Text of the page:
Finally, let me give my take on 1 Corinthians 13. Hufford talks a lot about the 'clear words' on love (v1-8). For a book that claims to be following 1 Corinthians 13, alarmingly, he skips an important v9-12. After a heady-love-in-the-sky feeling about the merits of love, Paul brings us back down to earth to remind us we are still fragile, sinful and incomplete. If 1 Corinthians 13 is about God, can we then say v9-12 is about God being incomplete? So the very truths that Hufford claims is now standing on shaky ground.

1 Corinthians 13 is not an ontological document describing the facets of God, but about trying to unite 2 or more warring factions in the Corinthian church.

Essentially, Paul tells us that our love is at present incomplete. For anyone writing as if he has attained 'complete' love, he is lying to himself. Only Christ is Truth, and He is the Way, the Truth and the Life. He is the embodiment of love.


YAPdates said...

You say it well that 'God is God and I am not.' Indeed we do not need to babysit God. God can take care of himself, and the whole universe as well.

There is a difference between "Love is God," vs "God is Love." Scripture affirms the latter, not the former. Your words does lean toward "Love is God," but I am willing to interpret that that is not what you mean.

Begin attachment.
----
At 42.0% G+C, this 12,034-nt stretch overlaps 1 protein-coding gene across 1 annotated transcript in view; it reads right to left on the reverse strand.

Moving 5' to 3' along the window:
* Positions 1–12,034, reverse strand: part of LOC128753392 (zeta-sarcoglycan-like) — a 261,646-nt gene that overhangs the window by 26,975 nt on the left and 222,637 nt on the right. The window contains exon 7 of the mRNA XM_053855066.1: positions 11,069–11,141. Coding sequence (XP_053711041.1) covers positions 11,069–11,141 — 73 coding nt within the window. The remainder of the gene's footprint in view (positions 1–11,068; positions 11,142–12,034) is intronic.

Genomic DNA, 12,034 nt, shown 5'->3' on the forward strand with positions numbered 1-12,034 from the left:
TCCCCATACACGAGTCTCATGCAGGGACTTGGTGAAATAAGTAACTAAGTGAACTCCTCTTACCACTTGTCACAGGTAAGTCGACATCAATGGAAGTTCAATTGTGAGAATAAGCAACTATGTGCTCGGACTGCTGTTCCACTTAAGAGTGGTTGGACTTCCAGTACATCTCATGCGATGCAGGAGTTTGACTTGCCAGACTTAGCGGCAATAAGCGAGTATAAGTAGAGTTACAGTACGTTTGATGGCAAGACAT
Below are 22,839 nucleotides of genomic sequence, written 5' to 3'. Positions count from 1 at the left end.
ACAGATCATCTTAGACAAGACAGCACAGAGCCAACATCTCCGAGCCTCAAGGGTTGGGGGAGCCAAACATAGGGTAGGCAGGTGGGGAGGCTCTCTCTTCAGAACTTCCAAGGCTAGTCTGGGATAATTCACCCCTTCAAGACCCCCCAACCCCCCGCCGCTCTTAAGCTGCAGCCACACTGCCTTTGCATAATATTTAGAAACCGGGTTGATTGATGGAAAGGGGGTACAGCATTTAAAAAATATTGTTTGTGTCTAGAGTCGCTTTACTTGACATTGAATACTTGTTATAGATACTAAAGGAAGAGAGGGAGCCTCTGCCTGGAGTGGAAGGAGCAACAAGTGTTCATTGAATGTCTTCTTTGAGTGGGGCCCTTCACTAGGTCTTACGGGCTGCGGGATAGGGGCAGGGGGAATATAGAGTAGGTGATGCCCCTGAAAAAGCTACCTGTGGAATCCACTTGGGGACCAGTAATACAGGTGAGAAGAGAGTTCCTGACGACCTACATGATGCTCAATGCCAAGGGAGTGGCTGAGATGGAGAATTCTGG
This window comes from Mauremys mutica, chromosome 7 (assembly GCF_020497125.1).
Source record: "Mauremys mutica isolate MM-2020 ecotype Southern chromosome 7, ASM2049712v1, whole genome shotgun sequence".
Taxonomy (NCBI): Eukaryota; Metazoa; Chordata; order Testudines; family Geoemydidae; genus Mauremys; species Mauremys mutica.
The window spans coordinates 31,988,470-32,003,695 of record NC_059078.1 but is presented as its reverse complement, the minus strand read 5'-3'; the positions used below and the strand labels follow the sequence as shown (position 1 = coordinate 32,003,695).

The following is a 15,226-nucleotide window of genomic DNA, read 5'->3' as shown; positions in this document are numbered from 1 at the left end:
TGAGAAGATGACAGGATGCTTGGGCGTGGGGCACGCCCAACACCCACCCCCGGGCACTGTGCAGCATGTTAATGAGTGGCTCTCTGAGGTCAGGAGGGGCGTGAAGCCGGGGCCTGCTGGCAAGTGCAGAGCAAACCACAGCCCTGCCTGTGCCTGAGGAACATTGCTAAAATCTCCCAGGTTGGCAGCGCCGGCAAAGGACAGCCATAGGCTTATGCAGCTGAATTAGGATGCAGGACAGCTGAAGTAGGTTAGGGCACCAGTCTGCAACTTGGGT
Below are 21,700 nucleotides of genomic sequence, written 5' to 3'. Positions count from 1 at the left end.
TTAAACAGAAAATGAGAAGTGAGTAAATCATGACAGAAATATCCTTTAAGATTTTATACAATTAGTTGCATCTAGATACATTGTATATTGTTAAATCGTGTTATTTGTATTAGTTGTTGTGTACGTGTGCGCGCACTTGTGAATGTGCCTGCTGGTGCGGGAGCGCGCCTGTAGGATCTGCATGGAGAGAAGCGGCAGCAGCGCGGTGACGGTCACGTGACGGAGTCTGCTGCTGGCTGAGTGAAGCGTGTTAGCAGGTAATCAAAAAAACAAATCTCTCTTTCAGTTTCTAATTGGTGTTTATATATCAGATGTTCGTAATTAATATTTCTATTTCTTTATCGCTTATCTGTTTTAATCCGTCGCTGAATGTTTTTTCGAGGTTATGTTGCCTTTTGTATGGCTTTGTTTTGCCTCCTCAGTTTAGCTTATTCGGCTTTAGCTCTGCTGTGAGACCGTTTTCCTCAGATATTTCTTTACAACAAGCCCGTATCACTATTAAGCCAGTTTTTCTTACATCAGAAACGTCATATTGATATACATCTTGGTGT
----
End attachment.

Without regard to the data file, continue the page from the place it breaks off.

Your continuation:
Love is OF God. Thanks for your comment.


Anonymous said...

Hi Conrade,
I think what Darins book did for me is to reinforce the fact of God's love. SO much of Christianity is bent on all the "do's" that we have to do to stay "in Him". 1 Cor. 13 had to be done by God first before He ever expected it of us. Religion is constantly making us feel and think that we have to be one way while God is another. Modern Christianity is as schizophrenic as Darin points out. When I think, " God is patient, God is kind", it changes it for me. When I think , "God is not rude or proud", that is amazing because so much "tough love" is so very rude and arrogant in the "church". If man is suppose to be a certain way with each other then surely God is that way first. I loved the book even though it wouldn't pass an exegesis test but it certainly brings God's love down to earth. In reading the book, I've lost the "pie in the sky" mentality of God being this great greektype god holding a lighteneing bolt in his hand waiting to throw it at one of us at any time.